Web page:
Overnight Salad
1 head iceberg lettuce, chopped
1 red onion sliced and separated into rings
1 small head cauliflower broken into florets
1 bunch broccoli cut into florets
1/2 C. chopped celery
1 C. frozen peas
1 lb. bacon cut up and crisply fried
1 C. cheddar cheese
2 C. mayonnaise
1/3 C. sugar

In a serving bowl add the lettuce. In layers add onions, cauliflower, broccoli, celery and peas. Spread the mayonnaise on top. Sprinkle with the sugar. Add the bacon and cheese. Cover and chill over night.

Green Bean Casserole
2 cans green beans
1 can cream of mushroom
½ cup chicken broth
½ teaspoon rosemary
½ teaspoon garlic powder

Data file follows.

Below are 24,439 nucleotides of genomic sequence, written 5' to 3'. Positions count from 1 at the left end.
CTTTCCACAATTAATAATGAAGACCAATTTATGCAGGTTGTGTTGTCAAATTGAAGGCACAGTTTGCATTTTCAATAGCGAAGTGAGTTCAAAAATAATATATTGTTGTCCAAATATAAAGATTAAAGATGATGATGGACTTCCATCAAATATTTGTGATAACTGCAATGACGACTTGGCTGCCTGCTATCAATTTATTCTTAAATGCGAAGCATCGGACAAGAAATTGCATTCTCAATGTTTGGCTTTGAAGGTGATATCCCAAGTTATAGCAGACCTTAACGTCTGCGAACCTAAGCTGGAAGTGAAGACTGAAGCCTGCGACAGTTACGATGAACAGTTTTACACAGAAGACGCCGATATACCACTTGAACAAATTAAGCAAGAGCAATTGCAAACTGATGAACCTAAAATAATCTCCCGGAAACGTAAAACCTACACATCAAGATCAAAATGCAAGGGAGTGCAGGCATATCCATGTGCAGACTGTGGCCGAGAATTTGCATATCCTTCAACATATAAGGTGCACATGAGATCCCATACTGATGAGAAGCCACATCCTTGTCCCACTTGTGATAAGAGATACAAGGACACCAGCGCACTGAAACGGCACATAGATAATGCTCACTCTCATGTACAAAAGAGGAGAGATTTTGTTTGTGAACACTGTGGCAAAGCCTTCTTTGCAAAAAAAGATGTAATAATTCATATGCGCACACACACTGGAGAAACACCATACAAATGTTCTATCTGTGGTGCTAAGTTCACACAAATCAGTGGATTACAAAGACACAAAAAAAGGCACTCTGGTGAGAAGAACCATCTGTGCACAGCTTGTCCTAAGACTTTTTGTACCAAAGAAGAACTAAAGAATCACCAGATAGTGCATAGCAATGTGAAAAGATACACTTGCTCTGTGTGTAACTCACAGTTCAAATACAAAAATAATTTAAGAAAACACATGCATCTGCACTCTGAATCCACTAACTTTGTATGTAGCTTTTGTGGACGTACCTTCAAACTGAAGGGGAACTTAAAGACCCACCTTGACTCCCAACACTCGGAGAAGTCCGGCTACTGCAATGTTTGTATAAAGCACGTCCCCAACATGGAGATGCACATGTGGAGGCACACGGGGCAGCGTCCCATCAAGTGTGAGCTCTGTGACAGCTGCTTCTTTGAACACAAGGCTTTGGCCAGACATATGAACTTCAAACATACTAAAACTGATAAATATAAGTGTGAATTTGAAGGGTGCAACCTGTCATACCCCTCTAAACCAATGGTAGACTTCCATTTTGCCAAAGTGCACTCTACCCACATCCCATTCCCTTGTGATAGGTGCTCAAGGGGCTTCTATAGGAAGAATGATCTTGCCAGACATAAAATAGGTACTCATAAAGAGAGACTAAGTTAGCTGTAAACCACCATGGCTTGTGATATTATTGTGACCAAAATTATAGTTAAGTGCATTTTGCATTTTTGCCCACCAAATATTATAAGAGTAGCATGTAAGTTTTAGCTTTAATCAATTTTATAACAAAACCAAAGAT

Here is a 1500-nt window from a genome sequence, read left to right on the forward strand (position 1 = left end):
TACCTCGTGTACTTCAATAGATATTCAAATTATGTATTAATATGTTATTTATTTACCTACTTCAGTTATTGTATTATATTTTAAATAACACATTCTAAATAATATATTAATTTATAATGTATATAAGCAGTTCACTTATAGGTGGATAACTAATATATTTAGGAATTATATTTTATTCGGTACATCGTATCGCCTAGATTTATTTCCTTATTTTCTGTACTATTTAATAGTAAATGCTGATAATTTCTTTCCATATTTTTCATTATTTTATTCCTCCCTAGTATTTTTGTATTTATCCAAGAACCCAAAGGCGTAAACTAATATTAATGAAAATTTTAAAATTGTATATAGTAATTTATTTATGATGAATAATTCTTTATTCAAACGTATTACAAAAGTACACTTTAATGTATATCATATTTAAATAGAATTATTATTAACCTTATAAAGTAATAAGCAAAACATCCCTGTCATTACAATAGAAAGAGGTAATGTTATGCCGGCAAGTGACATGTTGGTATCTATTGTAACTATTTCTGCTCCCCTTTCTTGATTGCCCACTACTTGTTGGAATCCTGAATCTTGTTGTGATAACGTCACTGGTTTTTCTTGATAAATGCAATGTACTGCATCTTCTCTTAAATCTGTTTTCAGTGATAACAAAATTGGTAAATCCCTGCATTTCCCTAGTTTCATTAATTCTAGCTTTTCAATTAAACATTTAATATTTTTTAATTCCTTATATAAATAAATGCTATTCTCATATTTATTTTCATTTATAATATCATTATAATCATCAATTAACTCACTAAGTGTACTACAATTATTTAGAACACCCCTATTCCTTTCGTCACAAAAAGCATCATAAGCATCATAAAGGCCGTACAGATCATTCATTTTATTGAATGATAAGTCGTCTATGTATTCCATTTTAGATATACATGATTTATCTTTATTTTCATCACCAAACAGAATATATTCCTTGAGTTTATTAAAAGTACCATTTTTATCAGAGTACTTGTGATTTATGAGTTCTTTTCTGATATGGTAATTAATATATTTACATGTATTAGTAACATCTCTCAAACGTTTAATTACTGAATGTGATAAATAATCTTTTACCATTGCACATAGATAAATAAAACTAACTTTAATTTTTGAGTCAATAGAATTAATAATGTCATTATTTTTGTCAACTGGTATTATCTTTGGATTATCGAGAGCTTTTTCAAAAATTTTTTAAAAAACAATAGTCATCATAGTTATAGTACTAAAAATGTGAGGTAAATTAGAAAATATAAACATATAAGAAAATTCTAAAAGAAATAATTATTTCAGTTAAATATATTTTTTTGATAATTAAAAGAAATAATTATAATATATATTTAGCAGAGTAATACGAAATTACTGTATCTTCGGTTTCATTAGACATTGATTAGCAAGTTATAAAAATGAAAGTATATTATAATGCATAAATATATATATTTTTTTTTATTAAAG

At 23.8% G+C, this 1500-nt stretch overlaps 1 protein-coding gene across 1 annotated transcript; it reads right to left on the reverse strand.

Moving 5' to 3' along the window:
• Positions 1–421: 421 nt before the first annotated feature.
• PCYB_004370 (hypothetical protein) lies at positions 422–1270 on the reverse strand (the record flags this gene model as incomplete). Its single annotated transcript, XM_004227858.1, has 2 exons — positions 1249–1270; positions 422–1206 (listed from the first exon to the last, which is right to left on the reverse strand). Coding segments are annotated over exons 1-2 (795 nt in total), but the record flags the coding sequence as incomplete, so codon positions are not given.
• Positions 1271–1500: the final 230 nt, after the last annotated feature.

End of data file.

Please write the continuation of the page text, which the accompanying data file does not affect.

Salt and pepper to taste
1 package of French Onion Toppers

Mix first 6 ingredients and half of the French Onion Toppers.
Bake on 400 degrees for 30 to 45 minutes or until the top is golden and bubbly. Remove and add the rest of the French onion toppers.

Pumpkin Pie

(Serves 8)
Ingredients
1 9-inch pre-made graham cracker crust
1 15-ounce can of pumpkin filling
1 5-ounce package of instant vanilla pudding mix
1 cup milk
1 teaspoon pumpkin pie spice
2 cups frozen non-dairy whipped topping

Directions
In a large mixing bowl, combine the pumpkin filling, pudding mix, milk and pumpkin pie spice. Beat until blended (about 45-60 seconds). Fold in 1½ of the whipped topping. Spoon the pumpkin mixture into the graham cracker crust. Place the pie in the freezer for two hours or until firm. Move the pie from the freezer to the refrigerator; store there for another hour before serving. Top the pie with the remaining whipped topping. If you’d like, garnish with fresh fruit (such as raspberries) or shaved chocolate.